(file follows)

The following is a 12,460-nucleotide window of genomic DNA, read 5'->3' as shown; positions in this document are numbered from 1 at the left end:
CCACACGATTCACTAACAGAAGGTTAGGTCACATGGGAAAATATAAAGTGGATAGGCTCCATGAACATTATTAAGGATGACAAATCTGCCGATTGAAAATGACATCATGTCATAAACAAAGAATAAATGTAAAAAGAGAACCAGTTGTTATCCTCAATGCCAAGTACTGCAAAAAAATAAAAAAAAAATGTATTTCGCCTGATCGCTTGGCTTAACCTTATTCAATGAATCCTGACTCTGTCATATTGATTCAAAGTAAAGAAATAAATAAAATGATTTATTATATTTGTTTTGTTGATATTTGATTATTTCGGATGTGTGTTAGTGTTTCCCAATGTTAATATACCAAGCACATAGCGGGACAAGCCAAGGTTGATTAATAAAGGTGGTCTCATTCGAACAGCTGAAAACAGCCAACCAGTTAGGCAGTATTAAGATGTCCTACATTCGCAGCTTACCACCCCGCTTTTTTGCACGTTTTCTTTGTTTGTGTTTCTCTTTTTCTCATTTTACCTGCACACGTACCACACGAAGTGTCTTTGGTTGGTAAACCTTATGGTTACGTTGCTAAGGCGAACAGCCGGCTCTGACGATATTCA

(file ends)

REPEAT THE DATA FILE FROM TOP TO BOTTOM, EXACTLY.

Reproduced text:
The following is a 12,460-nucleotide window of genomic DNA, read 5'->3' as shown; positions in this document are numbered from 1 at the left end:
CCACACGATTCACTAACAGAAGGTTAGGTCACATGGGAAAATATAAAGTGGATAGGCTCCATGAACATTATTAAGGATGACAAATCTGCCGATTGAAAATGACATCATGTCATAAACAAAGAATAAATGTAAAAAGAGAACCAGTTGTTATCCTCAATGCCAAGTACTGCAAAAAAATAAAAAAAAAATGTATTTCGCCTGATCGCTTGGCTTAACCTTATTCAATGAATCCTGACTCTGTCATATTGATTCAAAGTAAAGAAATAAATAAAATGATTTATTATATTTGTTTTGTTGATATTTGATTATTTCGGATGTGTGTTAGTGTTTCCCAATGTTAATATACCAAGCACATAGCGGGACAAGCCAAGGTTGATTAATAAAGGTGGTCTCATTCGAACAGCTGAAAACAGCCAACCAGTTAGGCAGTATTAAGATGTCCTACATTCGCAGCTTACCACCCCGCTTTTTTGCACGTTTTCTTTGTTTGTGTTTCTCTTTTTCTCATTTTACCTGCACACGTACCACACGAAGTGTCTTTGGTTGGTAAACCTTATGGTTACGTTGCTAAGGCGAACAGCCGGCTCTGACGATATTCA